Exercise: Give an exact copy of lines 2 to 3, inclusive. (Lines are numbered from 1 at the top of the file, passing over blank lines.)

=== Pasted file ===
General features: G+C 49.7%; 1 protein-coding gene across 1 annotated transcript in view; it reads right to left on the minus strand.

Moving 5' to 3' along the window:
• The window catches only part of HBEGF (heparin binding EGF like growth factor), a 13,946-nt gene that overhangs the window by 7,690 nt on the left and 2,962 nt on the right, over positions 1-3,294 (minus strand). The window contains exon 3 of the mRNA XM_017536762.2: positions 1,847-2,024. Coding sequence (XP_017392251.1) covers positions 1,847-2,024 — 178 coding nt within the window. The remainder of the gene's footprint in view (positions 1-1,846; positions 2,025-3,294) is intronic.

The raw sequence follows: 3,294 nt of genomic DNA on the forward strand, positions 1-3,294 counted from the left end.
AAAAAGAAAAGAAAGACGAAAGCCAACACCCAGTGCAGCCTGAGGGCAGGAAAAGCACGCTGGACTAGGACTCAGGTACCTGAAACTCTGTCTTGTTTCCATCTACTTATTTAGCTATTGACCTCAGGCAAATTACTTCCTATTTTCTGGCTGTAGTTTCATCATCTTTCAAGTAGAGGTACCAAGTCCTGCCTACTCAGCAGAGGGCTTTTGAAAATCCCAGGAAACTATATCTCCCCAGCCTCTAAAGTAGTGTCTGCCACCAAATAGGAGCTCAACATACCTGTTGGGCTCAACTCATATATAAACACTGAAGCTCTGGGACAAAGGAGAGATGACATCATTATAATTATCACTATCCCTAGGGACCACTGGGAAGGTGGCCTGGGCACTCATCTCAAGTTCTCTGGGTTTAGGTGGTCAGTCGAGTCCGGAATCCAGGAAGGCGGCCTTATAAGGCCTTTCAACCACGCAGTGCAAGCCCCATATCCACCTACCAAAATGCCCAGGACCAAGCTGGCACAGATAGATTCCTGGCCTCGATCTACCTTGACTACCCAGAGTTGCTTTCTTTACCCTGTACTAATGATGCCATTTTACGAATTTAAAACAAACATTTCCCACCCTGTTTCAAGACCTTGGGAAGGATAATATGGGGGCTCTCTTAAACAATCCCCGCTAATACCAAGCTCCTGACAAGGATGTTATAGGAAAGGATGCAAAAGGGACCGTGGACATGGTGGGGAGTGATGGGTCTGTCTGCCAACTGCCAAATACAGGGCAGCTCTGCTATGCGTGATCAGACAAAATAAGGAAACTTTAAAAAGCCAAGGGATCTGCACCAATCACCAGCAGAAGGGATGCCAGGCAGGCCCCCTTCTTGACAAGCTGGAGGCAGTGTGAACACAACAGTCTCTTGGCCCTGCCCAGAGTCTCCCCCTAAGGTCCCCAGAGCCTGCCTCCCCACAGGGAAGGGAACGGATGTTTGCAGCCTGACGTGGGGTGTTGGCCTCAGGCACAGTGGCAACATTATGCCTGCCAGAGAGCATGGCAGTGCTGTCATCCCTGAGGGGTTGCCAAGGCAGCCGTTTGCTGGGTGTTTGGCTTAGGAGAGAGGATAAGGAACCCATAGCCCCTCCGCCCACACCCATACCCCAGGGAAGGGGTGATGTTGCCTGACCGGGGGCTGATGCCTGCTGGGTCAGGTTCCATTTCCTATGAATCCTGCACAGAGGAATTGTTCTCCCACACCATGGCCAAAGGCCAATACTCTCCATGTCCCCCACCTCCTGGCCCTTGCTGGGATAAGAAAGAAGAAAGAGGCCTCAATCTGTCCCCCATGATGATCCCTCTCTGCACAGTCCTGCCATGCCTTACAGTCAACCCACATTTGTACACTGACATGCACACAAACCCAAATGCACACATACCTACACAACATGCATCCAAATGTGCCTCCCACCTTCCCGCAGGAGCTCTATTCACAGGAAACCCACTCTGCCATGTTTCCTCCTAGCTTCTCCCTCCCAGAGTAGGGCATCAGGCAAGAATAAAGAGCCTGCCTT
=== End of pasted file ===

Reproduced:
Moving 5' to 3' along the window:
• The window catches only part of HBEGF (heparin binding EGF like growth factor), a 13,946-nt gene that overhangs the window by 7,690 nt on the left and 2,962 nt on the right, over positions 1-3,294 (minus strand). The window contains exon 3 of the mRNA XM_017536762.2: positions 1,847-2,024. Coding sequence (XP_017392251.1) covers positions 1,847-2,024 — 178 coding nt within the window. The remainder of the gene's footprint in view (positions 1-1,846; positions 2,025-3,294) is intronic.